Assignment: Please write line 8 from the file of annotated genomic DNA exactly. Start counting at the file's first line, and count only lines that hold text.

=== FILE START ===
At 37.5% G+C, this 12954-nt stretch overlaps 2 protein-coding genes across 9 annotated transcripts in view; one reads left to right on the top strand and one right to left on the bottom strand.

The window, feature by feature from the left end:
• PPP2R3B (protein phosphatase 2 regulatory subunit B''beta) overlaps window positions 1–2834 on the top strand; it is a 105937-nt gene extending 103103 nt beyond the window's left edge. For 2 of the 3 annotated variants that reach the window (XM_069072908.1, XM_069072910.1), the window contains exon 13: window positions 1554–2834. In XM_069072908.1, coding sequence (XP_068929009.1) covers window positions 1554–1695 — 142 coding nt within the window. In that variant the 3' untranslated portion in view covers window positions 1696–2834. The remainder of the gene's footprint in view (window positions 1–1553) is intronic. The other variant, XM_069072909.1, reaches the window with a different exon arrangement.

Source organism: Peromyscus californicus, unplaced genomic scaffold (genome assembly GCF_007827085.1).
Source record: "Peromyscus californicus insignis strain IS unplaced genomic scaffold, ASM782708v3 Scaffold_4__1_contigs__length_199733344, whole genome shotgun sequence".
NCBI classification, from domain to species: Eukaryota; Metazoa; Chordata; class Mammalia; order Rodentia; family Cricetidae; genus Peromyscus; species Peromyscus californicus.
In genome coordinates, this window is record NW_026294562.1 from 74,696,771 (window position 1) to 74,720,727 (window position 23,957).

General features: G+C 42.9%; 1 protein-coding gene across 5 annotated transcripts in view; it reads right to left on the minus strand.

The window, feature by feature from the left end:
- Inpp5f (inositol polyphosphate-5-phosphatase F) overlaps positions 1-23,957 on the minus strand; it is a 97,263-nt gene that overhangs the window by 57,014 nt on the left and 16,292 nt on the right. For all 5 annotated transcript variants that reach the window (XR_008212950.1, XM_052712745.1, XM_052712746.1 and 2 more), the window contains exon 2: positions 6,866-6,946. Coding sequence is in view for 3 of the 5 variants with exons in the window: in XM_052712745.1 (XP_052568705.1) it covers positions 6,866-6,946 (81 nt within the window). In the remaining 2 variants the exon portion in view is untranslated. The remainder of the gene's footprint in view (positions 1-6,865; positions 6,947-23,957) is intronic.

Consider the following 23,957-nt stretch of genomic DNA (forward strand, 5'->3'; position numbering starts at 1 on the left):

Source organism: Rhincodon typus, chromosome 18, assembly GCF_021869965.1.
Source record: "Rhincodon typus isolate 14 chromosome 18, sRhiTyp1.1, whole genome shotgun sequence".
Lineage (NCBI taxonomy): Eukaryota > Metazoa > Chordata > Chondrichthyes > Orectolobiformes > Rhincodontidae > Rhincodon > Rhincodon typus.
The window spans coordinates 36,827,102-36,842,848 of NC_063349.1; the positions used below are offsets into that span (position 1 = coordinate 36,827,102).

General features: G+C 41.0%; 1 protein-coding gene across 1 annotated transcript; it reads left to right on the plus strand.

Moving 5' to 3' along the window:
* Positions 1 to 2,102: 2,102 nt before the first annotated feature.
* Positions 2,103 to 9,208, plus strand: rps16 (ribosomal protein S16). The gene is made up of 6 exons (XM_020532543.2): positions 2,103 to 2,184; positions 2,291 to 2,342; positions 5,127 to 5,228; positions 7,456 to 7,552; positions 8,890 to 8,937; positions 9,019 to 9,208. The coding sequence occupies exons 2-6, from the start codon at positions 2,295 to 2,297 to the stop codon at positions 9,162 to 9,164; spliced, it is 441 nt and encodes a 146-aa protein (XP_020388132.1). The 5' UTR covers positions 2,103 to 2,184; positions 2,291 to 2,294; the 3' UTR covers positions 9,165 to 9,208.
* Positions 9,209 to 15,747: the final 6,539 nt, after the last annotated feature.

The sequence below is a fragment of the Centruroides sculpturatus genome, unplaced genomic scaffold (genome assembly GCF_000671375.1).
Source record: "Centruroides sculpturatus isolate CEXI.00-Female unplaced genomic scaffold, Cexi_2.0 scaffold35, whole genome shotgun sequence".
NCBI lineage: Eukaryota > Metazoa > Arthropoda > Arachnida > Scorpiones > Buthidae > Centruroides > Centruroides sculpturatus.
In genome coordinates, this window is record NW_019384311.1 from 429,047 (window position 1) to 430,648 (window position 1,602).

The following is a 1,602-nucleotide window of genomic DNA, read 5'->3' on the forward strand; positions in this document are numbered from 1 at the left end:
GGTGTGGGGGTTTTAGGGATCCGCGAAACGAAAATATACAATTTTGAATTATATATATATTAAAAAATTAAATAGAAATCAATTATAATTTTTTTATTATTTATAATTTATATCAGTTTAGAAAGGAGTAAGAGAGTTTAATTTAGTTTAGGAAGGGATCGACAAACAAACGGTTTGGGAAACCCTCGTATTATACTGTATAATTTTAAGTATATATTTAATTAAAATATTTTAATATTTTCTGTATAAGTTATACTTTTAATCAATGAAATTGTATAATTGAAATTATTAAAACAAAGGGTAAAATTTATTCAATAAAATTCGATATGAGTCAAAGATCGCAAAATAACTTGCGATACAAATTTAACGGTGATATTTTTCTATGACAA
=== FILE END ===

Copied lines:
General features: G+C 42.9%; 1 protein-coding gene across 5 annotated transcripts in view; it reads right to left on the minus strand.